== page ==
6. I was so lost in your eyes that I cannot remember the words you have said. All I remember is how the angelic choir pumped up its volume a little too high. The harpist took the cake with the headbanging solo.

  7. 7 Jurie

    Nice save.

  8. 8 Sathom

    There is another unpleasant, or at least annoying, experience one might encounter, too. Which is trying to play a character being non-stereotypical on different levels (like in my case, a dwarf gal with an attitude and quite different from how you would expect the usual, rolly-polly Tolkien dwarf to be), and run into the stereotypes the rest of the group (to be fair, a few of them) still think along. Especially if there are no female players in the group (there ain’t, which always seems to make some guys show their other side – the one they’d never show a woman), you can expect a lot of chauvinism and sexism which the other characters (or their players? of course them) suddenly develop and openly display, as well as problems to handle the character in general (which shows by lots of remarks which seem to aim to direct both player and charatcer back into usual “dwarf ways”). I was planning to write an own blog rant about this, maybe… however, this is an intereseting sociological field experience, I can tell you 😉

  9. The saga of Corpsgrinder Jones happened because we were doing one of those other ‘unusual’ roleplaying phenomena: playing Evil. Jurie joined us for a one-off session and at the end of this – after killing many a halfling (but that’s another story) – we knew that Jones would not be returning, so we did what any good evil party would do, which is turn upon itself and kill the b*stard. The fact that in the ‘old’ D&D rules that also caused us to gain XP was compleeetly beside the point (of course).

  10. 10 tryphina

    @sathom:
    in most groups i have played in, the whole sexism/chauvinism issue became a lot more interesting when players did not choose their characters gender after their own. of course, you need the right group for this. and my groups tend to have at least two girls in them. but i have tremendous fun to yell at a male player: “hey girlie, make with the beer or i’ll have your sweet pointed ears for toothpicks.”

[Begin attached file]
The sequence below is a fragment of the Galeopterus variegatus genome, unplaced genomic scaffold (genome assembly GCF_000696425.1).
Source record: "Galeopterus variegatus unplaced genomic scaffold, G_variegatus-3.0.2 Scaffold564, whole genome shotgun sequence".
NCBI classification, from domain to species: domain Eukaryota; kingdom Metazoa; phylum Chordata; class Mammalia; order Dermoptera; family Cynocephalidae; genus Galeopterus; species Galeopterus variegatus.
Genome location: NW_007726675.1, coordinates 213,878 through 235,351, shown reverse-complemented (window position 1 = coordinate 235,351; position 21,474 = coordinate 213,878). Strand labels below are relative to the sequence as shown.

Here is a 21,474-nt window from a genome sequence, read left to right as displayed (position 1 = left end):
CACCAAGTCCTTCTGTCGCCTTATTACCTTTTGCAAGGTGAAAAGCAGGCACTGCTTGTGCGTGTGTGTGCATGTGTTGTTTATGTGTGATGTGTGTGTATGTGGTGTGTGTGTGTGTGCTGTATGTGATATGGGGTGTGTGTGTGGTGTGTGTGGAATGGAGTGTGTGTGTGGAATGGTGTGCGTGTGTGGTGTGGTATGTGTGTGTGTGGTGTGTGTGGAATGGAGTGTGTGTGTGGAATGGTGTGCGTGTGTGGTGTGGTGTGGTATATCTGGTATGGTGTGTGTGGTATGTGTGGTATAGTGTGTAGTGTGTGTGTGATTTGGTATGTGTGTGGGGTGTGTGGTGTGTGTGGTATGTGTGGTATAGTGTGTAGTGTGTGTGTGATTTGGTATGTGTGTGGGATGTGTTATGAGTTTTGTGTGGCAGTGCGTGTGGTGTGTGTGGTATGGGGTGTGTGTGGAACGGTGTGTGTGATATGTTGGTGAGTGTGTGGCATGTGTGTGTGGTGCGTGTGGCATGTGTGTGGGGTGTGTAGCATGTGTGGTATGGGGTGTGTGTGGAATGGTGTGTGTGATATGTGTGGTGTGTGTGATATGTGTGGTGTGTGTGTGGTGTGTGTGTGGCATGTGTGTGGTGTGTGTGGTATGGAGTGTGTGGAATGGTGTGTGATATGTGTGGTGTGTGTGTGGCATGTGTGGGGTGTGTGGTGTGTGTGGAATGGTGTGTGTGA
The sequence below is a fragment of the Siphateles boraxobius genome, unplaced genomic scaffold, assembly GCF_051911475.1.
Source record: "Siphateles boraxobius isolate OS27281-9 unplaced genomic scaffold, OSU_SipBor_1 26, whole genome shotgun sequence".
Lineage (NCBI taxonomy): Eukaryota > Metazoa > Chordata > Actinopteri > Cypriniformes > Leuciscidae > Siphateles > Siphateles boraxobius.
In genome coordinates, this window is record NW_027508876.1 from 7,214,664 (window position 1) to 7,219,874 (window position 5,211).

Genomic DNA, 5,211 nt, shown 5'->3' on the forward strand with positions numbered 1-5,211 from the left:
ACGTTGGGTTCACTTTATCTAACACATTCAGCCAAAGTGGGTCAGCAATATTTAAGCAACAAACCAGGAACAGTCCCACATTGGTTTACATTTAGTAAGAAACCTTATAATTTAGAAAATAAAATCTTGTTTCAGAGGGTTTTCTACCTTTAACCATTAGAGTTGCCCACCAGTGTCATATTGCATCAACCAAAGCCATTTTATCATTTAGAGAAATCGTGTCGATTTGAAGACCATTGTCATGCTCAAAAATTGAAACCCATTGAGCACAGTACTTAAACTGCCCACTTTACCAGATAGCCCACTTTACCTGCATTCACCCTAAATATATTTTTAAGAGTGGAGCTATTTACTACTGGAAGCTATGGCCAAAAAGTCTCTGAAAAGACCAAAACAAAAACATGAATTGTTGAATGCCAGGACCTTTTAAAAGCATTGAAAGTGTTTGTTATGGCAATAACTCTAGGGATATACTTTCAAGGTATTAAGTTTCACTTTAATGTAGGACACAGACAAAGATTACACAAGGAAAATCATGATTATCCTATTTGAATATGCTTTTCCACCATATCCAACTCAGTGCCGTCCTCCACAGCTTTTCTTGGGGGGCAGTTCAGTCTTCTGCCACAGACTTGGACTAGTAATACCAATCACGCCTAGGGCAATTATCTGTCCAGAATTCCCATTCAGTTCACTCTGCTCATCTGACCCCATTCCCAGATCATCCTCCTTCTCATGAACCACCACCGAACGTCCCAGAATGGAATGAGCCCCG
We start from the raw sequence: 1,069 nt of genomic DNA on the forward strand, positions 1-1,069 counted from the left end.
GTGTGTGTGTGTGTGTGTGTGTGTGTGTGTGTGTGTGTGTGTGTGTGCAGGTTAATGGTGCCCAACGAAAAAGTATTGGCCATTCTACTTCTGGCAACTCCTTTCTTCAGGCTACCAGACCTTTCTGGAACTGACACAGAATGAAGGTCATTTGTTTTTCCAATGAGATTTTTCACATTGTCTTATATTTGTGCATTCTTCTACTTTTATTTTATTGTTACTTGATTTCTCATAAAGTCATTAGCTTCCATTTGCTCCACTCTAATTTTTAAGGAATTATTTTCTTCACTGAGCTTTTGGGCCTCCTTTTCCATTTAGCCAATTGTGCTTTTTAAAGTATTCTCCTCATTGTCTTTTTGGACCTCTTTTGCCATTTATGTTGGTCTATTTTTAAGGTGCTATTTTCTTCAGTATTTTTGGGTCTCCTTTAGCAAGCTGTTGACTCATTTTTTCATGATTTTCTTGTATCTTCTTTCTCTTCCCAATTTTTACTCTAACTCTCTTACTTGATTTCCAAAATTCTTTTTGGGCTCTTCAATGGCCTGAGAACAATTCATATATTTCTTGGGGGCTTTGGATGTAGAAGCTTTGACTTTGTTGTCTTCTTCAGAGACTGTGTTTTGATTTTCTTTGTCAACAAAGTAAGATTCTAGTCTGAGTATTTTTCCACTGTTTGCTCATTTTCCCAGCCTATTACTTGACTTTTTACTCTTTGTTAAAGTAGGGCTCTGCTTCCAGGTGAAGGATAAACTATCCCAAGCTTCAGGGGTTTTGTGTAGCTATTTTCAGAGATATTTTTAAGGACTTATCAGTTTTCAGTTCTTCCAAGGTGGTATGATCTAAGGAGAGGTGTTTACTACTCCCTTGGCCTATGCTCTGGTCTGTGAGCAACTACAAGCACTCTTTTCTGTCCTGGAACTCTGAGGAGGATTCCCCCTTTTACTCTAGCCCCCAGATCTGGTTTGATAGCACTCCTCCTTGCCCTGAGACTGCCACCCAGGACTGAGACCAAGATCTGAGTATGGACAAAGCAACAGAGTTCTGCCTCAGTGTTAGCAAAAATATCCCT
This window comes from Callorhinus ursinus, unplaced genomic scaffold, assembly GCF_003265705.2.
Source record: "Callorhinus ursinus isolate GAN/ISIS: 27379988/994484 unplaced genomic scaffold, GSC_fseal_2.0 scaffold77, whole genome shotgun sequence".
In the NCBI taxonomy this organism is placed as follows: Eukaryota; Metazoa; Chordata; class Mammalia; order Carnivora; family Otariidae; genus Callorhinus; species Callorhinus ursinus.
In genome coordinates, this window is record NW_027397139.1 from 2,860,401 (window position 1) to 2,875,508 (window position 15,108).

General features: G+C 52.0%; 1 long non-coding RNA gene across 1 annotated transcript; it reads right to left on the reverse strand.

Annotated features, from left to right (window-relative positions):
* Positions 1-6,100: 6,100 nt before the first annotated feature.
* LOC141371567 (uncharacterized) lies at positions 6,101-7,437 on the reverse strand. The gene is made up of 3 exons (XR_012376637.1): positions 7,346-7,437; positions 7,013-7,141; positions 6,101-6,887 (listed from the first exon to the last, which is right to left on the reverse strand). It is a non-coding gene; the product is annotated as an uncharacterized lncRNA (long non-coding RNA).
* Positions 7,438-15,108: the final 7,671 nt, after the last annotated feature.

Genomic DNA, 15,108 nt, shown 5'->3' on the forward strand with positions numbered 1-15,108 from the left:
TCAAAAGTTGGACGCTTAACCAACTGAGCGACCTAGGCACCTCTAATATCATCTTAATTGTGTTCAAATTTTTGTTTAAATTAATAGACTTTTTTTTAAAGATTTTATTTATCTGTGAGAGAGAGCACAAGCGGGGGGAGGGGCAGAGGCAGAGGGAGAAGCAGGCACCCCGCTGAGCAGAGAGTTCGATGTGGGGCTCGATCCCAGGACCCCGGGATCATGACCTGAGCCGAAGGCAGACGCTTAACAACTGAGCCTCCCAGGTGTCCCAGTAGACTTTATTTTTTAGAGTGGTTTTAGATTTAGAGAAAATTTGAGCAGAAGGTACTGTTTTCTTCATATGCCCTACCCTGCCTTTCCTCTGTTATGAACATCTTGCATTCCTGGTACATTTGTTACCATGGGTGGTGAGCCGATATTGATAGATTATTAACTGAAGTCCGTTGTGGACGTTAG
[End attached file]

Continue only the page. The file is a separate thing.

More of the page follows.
11. 11 Sathom

    @tryphina:
    What you describe sounds like real fun all right, but you’re right: it requires the right group. One in which you actually can make fun of, or parody the gender issues. With this group (I am *not* talking about each player, mind you, but just some) I rather feel they’re really stuck in the stereotypical thinking. Regrettably, there currently are no female players, as well. It’s a group of members summoned by the GM from several different groups which played in earlier years, the original groups being scattered to the four winds meanwhile (we’re all ‘first generation’ roleplayers, having started with this stuff in the 80ies when it came up in Germany, then being far from well-known, not to mention popular) and it just fits so-so. This doesn’t mean we don’t have fun – actually it’s pretty okay in some respects, and everybody’s an experienced player, but right now for me, it doesn’t feel like the 100% perfect thing when it comes to player personalities fitting together 😉